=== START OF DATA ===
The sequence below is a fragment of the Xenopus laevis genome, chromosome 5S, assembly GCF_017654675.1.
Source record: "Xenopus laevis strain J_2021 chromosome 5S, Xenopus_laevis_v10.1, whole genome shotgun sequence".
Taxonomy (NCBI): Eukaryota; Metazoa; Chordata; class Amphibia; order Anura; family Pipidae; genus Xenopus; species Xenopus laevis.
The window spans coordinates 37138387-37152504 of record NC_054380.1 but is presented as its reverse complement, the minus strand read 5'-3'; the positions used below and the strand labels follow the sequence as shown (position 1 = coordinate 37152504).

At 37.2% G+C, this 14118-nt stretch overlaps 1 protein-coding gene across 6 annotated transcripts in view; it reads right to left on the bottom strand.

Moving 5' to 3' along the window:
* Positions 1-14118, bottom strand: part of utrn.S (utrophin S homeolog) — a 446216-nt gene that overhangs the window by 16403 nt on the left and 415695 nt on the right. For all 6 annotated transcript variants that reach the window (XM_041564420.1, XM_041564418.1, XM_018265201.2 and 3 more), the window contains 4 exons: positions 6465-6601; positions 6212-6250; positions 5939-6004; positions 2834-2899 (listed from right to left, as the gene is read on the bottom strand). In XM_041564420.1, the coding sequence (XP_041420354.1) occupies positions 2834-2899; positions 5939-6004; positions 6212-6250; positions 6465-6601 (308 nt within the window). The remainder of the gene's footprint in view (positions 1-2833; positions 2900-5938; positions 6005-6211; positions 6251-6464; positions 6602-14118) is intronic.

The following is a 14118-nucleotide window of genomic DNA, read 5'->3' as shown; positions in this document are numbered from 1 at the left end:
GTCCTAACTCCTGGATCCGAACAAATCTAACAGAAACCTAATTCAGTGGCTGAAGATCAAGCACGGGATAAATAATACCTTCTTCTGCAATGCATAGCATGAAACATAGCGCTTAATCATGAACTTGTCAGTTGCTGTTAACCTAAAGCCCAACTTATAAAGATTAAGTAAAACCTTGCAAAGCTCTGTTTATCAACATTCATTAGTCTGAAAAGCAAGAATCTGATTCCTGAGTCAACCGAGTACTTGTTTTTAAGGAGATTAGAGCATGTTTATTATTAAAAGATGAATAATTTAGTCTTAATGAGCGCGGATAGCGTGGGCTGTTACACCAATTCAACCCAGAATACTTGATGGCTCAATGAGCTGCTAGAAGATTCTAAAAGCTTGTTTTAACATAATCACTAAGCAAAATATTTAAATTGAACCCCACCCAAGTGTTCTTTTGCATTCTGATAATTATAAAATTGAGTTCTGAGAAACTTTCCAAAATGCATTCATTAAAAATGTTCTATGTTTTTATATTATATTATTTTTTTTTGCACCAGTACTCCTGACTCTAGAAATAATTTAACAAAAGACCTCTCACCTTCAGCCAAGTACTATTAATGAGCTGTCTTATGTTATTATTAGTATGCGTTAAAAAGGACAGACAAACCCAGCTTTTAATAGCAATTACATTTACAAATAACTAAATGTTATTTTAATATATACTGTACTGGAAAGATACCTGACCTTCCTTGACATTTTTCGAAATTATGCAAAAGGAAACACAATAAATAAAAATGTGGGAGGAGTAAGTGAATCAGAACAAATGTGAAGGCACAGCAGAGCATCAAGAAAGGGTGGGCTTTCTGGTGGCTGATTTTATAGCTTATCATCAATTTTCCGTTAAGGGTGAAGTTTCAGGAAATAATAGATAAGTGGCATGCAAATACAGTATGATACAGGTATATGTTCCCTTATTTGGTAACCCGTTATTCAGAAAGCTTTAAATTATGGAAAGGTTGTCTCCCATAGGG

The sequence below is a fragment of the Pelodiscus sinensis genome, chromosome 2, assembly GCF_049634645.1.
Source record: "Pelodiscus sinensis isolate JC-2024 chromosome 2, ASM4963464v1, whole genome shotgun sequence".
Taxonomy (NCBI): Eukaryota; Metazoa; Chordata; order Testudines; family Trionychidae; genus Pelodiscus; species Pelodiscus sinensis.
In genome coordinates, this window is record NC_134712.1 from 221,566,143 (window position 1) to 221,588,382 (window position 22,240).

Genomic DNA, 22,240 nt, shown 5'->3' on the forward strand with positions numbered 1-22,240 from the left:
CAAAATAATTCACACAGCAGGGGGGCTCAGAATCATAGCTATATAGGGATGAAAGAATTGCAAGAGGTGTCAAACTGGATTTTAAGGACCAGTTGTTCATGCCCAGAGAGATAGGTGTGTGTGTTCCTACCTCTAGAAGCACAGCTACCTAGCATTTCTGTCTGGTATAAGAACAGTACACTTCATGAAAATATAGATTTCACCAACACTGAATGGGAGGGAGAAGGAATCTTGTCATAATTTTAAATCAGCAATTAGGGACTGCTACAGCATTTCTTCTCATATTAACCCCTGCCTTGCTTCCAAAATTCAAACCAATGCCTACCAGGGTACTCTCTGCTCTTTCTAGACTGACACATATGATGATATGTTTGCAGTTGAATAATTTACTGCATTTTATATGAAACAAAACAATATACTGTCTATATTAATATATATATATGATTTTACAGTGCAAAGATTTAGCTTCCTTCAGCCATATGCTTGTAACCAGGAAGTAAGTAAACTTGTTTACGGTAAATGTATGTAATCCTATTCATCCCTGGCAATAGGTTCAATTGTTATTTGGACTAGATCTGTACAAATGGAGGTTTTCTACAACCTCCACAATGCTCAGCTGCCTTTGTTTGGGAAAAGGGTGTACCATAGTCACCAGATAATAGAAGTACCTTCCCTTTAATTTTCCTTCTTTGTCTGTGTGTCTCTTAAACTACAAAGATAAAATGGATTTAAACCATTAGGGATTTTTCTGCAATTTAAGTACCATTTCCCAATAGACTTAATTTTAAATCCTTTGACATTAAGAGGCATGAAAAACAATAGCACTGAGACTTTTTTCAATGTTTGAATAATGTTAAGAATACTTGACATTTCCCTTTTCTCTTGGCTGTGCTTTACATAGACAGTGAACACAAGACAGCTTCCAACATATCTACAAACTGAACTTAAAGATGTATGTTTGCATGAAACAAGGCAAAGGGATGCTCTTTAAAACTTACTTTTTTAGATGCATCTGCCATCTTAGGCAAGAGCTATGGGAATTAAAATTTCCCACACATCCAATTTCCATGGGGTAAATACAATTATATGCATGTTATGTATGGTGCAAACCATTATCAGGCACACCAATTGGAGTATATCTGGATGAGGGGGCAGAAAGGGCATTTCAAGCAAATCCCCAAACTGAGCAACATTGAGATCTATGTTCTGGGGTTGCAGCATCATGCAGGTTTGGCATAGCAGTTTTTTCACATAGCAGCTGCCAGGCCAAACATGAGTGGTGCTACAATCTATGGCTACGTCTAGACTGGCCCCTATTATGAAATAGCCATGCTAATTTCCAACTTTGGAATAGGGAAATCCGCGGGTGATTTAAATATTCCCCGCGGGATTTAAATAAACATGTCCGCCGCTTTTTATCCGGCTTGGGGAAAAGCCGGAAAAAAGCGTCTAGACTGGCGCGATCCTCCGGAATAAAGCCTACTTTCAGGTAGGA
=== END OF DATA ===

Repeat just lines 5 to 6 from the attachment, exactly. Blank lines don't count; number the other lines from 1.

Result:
At 37.2% G+C, this 14118-nt stretch overlaps 1 protein-coding gene across 6 annotated transcripts in view; it reads right to left on the bottom strand.

Moving 5' to 3' along the window: